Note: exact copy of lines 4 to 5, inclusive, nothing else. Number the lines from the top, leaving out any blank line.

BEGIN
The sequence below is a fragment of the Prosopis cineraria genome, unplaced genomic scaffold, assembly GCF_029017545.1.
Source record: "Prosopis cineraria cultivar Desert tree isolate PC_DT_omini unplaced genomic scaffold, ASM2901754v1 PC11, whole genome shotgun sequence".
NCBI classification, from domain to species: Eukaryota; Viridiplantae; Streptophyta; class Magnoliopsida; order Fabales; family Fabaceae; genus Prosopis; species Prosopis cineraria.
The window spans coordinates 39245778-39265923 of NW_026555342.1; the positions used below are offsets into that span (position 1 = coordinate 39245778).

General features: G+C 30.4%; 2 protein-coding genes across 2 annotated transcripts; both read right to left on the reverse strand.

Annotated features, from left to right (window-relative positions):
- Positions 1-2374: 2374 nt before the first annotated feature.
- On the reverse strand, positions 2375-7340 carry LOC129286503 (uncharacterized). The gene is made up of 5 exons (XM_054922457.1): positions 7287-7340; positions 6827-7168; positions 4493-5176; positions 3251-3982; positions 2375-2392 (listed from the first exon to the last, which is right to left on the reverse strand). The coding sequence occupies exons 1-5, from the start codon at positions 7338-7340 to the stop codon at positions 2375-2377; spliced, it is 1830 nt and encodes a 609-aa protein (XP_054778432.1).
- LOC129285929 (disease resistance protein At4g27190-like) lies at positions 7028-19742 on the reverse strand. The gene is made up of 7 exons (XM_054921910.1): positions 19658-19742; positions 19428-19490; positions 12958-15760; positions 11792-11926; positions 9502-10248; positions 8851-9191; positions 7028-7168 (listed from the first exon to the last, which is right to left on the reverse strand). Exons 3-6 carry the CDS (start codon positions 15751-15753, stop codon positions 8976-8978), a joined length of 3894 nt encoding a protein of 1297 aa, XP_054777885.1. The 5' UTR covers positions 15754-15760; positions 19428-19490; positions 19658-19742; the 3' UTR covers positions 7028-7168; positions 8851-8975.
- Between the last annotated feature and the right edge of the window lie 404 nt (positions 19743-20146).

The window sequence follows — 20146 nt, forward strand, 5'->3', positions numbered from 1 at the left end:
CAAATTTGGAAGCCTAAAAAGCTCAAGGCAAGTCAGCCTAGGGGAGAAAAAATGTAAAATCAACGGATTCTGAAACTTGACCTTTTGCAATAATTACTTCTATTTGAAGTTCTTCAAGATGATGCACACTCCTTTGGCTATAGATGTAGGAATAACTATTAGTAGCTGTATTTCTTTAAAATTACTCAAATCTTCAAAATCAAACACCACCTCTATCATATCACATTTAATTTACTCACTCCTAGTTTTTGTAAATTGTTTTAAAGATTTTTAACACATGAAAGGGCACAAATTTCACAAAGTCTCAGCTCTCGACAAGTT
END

The window spans coordinates 39245778-39265923 of NW_026555342.1; the positions used below are offsets into that span (position 1 = coordinate 39245778).

General features: G+C 30.4%; 2 protein-coding genes across 2 annotated transcripts; both read right to left on the reverse strand.